So that the decision may be carried out as soon as possible, they shall choose five men from those stationed in Eleusis and five from Panakton and [one] from Phyle; and those chosen shall ensure delivery of the statue [as soon as possible]; and those chosen shall instruct the citizens stationed in Eleusis and in Panakton and at Phyle, and the mercenaries stationed with Gnosias, to contribute whatever they calculate to be necessary for the cost of the statue; and so that those arriving at Eleusis may know the goodwill of the general Aristophanes and the gratitude of the dedicators, this decree shall be inscribed on a stone stele and placed by the statue; and those chosen to arrange the making of the statue shall also be responsible for the inscription and the preparation of the stone stele and the announcement of the crown; and if they take care of everything and manage it rightly and justly, and render [an account of what they have done], they shall be praised and crowned, both publicly by everyone, and privately by those stationed in the guard-posts.
[B] As proposed by Theodotos of Eleusis, son of Demokrates: since Aristophanes has previously on many occasions provided great service to the [Athenian] people, and when he was elected gymnasiarch, as soon as the people accomplished . . . he supervised the gymnasium in a fine and decent manner, in conformance with the laws and the decrees of the people; and when he was elected phylarch, in this office he demonstrated his usual honourable conduct, and afterwards when Lysias was archon, in the year that the war started, he supervised the . . . , regarding neither the safety of his own person nor anything else as more important than the security of his homeland; and when he was appointed [general] at Eleusis for the year when Kimon was archon, he took care of the [defence of the guard-posts] and the other duties assigned to him by the laws and the decrees of the people; and for all of this the people praised him and crowned him because he lacked nothing in his eagerness to serve the city, and also the people of Eleusis praised him [and crowned him]; and when he was elected general a second time, in the year [when Ekphantos] was archon, he took care of the repair of the walls and the [defence of the guard-posts] at Eleusis and Panakton and Phyle; he took care that the crops could be brought in safely from the countryside; and he continually both provided assistance in private to whoever asked for it, and ensured the safety of many [of the Eleusinians] during the war; therefore, so that all who are chosen to be generals at Eleusis may act honourably, doing everything that is beneficial and demonstrating their zeal both now and in the future, in the knowledge that not only will they be honoured by the Athenian people, but also they will receive from the people [of Eleusis] the rewards which ought to be granted to good citizens, with good fortune it is resolved by the Eleusinians to praise Aristophanes [of Leukonoion], the son of Aristomenes, and to crown him with a golden crown as is customary, on account of his goodwill and his honourable conduct towards the Athenian people and the people [of Eleusis]; and to announce the award of the crown at the traditional games [of the Haloia]; and to inscribe this decree on a stone stele and place it in the courtyard [of the temple]. The demarch and the hieromnemones shall take care of the announcement, and also of making and setting up the inscription.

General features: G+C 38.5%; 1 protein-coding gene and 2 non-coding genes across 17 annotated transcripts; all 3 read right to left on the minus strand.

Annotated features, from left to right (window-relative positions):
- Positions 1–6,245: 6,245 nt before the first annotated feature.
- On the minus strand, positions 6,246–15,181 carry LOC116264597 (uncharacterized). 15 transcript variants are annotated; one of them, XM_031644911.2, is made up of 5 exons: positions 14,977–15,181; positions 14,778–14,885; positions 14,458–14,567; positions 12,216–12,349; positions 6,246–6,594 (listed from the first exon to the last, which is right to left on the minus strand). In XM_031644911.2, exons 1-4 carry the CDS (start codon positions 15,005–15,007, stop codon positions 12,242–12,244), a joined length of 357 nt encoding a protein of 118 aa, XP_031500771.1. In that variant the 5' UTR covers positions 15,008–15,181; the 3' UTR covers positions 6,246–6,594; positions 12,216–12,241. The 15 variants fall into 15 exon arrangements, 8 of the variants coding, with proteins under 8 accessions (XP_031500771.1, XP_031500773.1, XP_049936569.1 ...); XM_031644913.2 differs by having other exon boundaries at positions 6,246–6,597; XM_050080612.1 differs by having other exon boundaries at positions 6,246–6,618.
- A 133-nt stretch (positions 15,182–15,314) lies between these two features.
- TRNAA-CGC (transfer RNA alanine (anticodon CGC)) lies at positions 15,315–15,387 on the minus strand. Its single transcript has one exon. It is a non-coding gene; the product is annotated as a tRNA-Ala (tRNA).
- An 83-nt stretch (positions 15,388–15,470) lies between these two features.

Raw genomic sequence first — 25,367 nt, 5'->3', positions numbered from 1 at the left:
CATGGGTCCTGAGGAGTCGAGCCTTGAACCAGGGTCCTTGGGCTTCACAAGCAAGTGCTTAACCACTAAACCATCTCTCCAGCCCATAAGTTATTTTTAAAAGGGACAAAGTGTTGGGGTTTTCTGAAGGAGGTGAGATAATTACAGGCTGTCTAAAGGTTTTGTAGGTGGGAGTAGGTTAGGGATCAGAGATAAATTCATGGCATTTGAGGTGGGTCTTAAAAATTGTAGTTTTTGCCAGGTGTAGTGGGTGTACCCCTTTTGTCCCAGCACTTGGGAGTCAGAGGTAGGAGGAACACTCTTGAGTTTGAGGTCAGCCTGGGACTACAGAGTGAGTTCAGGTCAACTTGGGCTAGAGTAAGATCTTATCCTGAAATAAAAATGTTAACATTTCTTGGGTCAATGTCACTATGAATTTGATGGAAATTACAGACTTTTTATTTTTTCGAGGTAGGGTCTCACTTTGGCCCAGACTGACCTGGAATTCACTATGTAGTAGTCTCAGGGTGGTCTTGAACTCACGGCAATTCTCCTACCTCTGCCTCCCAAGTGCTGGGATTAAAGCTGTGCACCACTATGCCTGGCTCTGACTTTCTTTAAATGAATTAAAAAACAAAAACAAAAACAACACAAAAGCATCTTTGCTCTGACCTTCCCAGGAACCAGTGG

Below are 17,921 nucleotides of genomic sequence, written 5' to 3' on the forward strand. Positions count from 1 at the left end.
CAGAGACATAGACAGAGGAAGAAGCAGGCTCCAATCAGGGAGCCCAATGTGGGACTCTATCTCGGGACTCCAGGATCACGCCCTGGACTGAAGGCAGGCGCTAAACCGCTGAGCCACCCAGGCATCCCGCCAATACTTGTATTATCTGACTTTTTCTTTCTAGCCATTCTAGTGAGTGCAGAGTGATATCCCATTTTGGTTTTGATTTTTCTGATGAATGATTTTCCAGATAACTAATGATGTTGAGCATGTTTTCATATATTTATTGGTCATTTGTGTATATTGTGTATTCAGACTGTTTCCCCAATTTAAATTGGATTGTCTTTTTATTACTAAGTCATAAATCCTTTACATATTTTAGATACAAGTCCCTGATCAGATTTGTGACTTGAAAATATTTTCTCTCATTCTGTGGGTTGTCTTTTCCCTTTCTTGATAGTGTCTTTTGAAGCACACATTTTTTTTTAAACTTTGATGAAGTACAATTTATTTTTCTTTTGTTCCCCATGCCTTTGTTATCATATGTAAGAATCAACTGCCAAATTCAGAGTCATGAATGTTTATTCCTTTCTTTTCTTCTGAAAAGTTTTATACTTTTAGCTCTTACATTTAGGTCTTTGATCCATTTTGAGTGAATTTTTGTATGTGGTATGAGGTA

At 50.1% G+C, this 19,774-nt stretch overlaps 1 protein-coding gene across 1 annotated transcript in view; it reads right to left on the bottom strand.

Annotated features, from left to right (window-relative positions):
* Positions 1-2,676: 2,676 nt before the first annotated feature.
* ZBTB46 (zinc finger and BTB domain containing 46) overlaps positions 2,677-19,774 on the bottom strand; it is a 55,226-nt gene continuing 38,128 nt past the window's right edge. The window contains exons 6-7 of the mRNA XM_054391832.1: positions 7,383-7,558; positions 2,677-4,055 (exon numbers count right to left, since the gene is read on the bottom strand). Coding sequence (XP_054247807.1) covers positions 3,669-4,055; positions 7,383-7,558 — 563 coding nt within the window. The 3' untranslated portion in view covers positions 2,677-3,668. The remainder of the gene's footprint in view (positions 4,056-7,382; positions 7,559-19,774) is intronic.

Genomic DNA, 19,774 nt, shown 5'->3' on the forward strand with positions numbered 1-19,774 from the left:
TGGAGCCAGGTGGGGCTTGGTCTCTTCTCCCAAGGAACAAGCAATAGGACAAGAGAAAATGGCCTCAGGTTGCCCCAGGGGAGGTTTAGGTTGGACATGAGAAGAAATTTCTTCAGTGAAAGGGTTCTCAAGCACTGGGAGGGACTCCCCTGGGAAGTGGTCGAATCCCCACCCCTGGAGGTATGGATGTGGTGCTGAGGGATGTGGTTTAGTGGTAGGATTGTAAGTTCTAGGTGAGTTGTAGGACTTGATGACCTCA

These citizens were chosen to supervise the erection [of the statue]:
[ Another column of names has been lost, apart from a few letters ]
→ inscription 486